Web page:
Sunday, August 02, 2020

Whose Double Rooks are Faster

Someone theorized that frequency of rook and pawn endings stems from the late entry of the rooks into the game, being the last pieces to be developed. Well, I am not too convinced by it. Rooks can be exchanged off in the middlegame, and that is not uncommon. Rooks need space and long avenues of attack plus coordination.

With 31. Kf4, I threatened a mating pattern with the rooks by harassing the Black king along the 7th and 8th ranks. It will be tight and perilous for the Black king if the rook on c3 gets to c7. Black countered with 31...R2g2, connecting his rooks and drumming up a mating attack of his own. Play went on with 32.R3c7+ Ke6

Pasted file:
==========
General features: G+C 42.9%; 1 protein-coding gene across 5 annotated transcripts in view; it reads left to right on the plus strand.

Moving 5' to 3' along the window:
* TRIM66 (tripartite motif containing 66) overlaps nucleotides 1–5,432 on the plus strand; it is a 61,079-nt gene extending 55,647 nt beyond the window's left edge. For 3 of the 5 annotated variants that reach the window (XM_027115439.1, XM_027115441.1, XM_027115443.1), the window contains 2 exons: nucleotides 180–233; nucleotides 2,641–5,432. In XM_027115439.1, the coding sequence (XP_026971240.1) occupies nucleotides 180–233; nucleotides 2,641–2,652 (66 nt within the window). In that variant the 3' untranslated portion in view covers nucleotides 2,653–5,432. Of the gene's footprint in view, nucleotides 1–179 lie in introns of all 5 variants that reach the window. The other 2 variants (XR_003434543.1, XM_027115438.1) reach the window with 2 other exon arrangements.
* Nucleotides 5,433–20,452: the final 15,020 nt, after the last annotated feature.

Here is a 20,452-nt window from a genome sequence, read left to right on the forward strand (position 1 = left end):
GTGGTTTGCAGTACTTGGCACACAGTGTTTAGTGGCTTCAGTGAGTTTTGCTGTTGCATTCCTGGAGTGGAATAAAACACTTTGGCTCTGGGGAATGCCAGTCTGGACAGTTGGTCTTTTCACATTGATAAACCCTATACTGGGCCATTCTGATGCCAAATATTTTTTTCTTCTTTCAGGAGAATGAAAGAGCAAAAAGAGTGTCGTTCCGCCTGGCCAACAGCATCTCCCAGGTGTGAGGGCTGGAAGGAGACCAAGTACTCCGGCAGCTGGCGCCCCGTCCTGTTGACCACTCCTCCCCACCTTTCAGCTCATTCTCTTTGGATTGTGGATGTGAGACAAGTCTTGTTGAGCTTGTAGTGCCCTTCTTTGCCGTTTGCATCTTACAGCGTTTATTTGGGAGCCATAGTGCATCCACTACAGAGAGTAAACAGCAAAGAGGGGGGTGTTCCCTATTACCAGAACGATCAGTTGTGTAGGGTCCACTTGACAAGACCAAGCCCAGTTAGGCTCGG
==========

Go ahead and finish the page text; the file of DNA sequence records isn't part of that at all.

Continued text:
33.Re8+ Kf6  34.Rf8+ Ke6 35.Re8 Kf6 and we agreed to a draw. I was contented with a draw since my clock came very close to flag down and thus forfeiting the game to time. However, out of curiosity, I submitted the position to computer analysis to see if there was a way to victory.

Computer analysis suggested 36.Ree7 which increases the possibility of a mate. The mate would consists of White rooks on f7 and e7 with the Black king not having a way out.

The Black king required a free square to dodge the attacking rooks. The rook on g6 needed to move out. The moves would go 36...Rg6  37.Rf7+ Kg6 to which White should respond, not with 38.Rg7+, but with the 38.h4!

If 38...Rh5, then 38.Rg7+ winning the Black rook on g2. So, 38...R5g4+

At this point, White should play another finesse move 39. Ke3! and Black is surely to lose a rook. If Black plays 39...Rh4, then 40.Rg7+. Note that 39. fg4 , instead of 39.Ke3, capturing the rook, there follows 39...Rf2+ recovering the rook via f7. 


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